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Working on Early “Unbearable” Distress

I have been leading some ongoing classes and men’s support groups on working on early “unbearable” distress. I am following the lead of Tim Jackins, after attending his recent leaders’ workshop.

It appears to me that those who have the most success doing this sort of work are experienced and dedicated Co-Counselors who are currently doing plenty of sessions and who have strong, long-term Co-Counseling relationships. These seem to be almost necessary qualifications to be able to usefully face distress material that has the following characteristics:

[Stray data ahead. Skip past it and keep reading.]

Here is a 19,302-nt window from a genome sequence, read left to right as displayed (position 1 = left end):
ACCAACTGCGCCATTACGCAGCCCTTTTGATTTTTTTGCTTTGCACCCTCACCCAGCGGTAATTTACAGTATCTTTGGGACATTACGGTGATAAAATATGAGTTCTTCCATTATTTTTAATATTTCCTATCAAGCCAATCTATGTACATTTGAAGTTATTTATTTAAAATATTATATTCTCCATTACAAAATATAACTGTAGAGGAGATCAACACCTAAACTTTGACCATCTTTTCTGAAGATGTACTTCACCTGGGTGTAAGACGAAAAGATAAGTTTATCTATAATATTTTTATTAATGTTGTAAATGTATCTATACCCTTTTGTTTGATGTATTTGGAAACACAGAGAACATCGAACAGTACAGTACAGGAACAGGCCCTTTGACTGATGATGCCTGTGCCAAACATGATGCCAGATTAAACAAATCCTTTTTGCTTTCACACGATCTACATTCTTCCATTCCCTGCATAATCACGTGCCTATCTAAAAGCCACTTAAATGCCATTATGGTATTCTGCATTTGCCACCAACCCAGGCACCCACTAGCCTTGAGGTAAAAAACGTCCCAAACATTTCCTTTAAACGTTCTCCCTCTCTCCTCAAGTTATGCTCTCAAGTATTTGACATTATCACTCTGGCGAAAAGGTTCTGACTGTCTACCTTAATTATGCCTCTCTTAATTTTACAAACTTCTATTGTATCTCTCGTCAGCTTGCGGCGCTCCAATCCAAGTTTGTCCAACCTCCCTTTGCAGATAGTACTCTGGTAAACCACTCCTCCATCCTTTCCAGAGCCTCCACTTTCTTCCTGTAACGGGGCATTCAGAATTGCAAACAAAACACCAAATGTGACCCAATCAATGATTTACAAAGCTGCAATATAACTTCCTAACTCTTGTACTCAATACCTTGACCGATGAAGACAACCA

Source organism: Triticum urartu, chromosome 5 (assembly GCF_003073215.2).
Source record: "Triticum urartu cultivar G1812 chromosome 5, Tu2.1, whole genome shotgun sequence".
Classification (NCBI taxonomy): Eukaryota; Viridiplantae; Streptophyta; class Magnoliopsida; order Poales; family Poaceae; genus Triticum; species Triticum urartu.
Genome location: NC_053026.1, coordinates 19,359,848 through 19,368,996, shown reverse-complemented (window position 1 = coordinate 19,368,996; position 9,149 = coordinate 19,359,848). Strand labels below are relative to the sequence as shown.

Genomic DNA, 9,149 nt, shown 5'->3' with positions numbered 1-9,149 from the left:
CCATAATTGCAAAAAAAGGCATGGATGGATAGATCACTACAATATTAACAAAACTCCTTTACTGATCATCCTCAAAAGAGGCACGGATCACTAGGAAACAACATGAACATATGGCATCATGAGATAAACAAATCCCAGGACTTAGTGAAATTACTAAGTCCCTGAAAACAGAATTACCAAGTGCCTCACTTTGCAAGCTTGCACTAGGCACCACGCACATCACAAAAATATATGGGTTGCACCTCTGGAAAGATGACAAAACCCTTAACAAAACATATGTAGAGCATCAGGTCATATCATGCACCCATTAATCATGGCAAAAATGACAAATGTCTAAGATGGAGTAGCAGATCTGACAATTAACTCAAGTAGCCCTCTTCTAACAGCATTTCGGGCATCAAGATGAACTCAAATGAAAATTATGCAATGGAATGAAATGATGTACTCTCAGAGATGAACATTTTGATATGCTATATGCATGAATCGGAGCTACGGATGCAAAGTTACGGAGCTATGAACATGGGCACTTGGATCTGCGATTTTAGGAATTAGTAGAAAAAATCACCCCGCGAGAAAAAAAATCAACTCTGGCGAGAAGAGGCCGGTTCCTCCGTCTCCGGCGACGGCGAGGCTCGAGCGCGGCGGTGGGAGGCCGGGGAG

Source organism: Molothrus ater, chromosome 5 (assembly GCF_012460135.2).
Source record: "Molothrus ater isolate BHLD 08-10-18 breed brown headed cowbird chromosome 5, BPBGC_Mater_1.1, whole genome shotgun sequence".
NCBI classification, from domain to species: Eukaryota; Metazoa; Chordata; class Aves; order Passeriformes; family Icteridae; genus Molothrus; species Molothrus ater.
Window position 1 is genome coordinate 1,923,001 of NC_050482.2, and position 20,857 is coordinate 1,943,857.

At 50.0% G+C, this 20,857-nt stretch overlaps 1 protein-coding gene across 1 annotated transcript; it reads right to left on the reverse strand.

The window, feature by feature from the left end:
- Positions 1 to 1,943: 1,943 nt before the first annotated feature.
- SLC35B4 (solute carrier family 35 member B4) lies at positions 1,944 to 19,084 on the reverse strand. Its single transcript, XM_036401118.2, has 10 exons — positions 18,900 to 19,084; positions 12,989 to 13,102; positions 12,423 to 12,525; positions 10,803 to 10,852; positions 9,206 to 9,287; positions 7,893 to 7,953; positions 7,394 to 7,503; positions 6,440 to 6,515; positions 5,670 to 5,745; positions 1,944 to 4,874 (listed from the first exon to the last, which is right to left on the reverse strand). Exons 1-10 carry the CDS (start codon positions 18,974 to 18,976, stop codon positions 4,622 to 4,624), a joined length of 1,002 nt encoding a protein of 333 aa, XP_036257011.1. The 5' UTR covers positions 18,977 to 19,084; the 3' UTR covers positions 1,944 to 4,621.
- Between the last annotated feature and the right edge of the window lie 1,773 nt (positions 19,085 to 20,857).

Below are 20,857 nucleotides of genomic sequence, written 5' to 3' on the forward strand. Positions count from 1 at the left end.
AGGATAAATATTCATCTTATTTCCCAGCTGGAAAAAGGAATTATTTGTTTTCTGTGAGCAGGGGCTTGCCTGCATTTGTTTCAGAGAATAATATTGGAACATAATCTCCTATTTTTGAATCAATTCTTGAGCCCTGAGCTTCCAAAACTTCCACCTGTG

• It’s often fairly occluded.
  • Facing it often feels like death or worse.
  • It escapes notice as distress, because we live with it all the time.
  • The core of it is that there is no one there to help.
  • It is heavy enough to taint our judgment about the present situation and counselor.
  • We often can’t tell [perceive] that we have anything to gain by working on it.
  • To get anywhere with it, we have to persist through many painful sessions.

I am wondering if and how others have succeeded in working with any but the most dedicated counselors on this type of material.

Michael Levy

Santa Cruz, California, USA

Reprinted from the e-mail discussion list for RC teachers

(Present Time 191, April 2018)


Last modified: 2020-07-01 08:50:08+00